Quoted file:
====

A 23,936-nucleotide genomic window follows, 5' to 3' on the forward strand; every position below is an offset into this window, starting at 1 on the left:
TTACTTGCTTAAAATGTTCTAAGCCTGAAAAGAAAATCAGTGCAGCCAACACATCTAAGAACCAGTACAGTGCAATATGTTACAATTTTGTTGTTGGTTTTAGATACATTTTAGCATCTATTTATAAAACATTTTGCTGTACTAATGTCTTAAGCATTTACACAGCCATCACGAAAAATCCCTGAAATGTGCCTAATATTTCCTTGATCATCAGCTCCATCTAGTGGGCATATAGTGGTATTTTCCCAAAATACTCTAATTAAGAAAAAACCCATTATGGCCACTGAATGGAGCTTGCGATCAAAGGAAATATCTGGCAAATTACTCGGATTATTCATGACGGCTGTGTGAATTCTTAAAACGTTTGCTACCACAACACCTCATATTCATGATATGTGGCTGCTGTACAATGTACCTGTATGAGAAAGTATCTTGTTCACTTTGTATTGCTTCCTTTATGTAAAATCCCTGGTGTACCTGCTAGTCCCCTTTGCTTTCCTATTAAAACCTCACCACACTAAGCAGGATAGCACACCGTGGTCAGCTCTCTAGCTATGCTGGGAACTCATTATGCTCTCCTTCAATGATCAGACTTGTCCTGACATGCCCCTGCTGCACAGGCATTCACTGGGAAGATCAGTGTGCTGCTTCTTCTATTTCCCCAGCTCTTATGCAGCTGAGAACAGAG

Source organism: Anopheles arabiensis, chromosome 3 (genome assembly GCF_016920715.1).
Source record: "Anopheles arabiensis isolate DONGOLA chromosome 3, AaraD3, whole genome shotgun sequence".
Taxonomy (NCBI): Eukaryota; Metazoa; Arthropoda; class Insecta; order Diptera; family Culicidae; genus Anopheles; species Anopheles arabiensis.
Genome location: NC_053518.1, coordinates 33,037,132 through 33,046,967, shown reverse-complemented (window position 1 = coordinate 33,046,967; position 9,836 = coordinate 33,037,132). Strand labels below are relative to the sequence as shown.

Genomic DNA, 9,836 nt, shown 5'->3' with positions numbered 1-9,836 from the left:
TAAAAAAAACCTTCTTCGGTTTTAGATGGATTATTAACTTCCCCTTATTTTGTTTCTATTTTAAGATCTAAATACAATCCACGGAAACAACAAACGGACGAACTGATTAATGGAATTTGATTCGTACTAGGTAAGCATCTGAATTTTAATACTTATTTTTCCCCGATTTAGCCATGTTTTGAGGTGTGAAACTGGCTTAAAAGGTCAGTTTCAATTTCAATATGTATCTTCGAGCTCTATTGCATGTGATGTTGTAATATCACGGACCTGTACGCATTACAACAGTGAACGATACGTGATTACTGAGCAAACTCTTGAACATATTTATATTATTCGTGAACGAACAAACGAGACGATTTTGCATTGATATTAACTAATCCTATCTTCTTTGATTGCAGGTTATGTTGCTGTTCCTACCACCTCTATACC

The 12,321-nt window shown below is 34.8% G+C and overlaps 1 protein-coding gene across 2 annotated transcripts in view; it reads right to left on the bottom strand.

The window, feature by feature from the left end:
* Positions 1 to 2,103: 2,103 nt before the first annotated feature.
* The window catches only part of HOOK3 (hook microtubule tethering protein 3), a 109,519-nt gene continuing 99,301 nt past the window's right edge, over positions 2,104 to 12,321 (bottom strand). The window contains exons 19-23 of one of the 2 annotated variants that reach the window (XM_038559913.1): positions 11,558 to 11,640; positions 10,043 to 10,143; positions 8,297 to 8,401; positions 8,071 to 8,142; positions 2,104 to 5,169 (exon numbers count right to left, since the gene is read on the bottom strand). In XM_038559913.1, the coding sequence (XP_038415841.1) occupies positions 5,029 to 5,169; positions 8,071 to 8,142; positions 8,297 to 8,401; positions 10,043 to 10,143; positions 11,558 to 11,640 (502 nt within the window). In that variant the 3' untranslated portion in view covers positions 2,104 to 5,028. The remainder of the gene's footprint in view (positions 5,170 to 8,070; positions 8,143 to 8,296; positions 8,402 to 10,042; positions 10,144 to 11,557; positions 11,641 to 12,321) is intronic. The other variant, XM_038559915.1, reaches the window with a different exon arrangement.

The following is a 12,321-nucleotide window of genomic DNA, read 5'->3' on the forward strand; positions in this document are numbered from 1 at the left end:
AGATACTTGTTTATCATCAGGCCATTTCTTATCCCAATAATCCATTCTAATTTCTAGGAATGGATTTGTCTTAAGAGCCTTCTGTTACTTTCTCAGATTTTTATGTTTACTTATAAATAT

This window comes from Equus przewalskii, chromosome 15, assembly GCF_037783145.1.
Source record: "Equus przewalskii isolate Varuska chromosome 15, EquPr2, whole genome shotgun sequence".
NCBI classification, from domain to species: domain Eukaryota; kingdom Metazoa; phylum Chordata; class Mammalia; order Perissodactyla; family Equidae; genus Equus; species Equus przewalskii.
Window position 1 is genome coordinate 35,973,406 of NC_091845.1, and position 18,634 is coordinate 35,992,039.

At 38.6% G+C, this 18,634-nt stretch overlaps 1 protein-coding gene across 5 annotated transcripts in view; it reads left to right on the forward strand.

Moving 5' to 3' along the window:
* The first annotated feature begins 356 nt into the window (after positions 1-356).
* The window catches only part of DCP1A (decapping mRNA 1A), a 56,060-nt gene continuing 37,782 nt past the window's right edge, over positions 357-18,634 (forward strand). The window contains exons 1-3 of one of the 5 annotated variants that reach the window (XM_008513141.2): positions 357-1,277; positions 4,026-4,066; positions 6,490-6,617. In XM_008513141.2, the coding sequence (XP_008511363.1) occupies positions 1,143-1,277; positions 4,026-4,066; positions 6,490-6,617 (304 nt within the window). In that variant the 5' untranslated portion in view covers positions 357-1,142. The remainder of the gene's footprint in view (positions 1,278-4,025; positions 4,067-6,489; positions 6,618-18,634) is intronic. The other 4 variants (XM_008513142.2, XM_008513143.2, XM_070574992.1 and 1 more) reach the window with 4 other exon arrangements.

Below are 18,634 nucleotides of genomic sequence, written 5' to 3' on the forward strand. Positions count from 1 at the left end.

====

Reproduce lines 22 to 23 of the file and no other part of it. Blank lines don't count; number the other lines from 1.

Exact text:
* The window catches only part of DCP1A (decapping mRNA 1A), a 56,060-nt gene continuing 37,782 nt past the window's right edge, over positions 357-18,634 (forward strand). The window contains exons 1-3 of one of the 5 annotated variants that reach the window (XM_008513141.2): positions 357-1,277; positions 4,026-4,066; positions 6,490-6,617. In XM_008513141.2, the coding sequence (XP_008511363.1) occupies positions 1,143-1,277; positions 4,026-4,066; positions 6,490-6,617 (304 nt within the window). In that variant the 5' untranslated portion in view covers positions 357-1,142. The remainder of the gene's footprint in view (positions 1,278-4,025; positions 4,067-6,489; positions 6,618-18,634) is intronic. The other 4 variants (XM_008513142.2, XM_008513143.2, XM_070574992.1 and 1 more) reach the window with 4 other exon arrangements.

Below are 18,634 nucleotides of genomic sequence, written 5' to 3' on the forward strand. Positions count from 1 at the left end.